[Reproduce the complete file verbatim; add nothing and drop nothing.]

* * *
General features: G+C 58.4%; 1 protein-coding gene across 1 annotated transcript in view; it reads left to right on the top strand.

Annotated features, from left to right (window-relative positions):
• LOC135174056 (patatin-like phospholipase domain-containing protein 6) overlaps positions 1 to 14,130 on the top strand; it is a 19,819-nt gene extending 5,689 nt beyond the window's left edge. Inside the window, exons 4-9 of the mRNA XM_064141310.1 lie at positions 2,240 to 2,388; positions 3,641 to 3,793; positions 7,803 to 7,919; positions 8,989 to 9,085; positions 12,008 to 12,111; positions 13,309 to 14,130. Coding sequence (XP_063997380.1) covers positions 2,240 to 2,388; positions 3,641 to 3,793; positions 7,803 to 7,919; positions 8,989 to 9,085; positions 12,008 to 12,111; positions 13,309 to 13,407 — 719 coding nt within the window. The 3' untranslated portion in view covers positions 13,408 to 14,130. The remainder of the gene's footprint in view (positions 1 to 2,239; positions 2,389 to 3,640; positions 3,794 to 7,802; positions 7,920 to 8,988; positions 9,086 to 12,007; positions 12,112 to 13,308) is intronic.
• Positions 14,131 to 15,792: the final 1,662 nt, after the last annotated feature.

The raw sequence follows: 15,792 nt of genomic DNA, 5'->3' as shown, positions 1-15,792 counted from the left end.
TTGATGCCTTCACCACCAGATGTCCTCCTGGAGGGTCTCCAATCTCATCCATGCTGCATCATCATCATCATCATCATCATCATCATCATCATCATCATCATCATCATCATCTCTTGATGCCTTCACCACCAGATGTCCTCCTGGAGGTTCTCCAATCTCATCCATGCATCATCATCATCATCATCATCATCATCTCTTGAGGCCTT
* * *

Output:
General features: G+C 58.4%; 1 protein-coding gene across 1 annotated transcript in view; it reads left to right on the top strand.

Annotated features, from left to right (window-relative positions):
• LOC135174056 (patatin-like phospholipase domain-containing protein 6) overlaps positions 1 to 14,130 on the top strand; it is a 19,819-nt gene extending 5,689 nt beyond the window's left edge. Inside the window, exons 4-9 of the mRNA XM_064141310.1 lie at positions 2,240 to 2,388; positions 3,641 to 3,793; positions 7,803 to 7,919; positions 8,989 to 9,085; positions 12,008 to 12,111; positions 13,309 to 14,130. Coding sequence (XP_063997380.1) covers positions 2,240 to 2,388; positions 3,641 to 3,793; positions 7,803 to 7,919; positions 8,989 to 9,085; positions 12,008 to 12,111; positions 13,309 to 13,407 — 719 coding nt within the window. The 3' untranslated portion in view covers positions 13,408 to 14,130. The remainder of the gene's footprint in view (positions 1 to 2,239; positions 2,389 to 3,640; positions 3,794 to 7,802; positions 7,920 to 8,988; positions 9,086 to 12,007; positions 12,112 to 13,308) is intronic.
• Positions 14,131 to 15,792: the final 1,662 nt, after the last annotated feature.

The raw sequence follows: 15,792 nt of genomic DNA, 5'->3' as shown, positions 1-15,792 counted from the left end.
TTGATGCCTTCACCACCAGATGTCCTCCTGGAGGGTCTCCAATCTCATCCATGCTGCATCATCATCATCATCATCATCATCATCATCATCATCATCATCATCATCATCATCTCTTGATGCCTTCACCACCAGATGTCCTCCTGGAGGTTCTCCAATCTCATCCATGCATCATCATCATCATCATCATCATCATCTCTTGAGGCCTT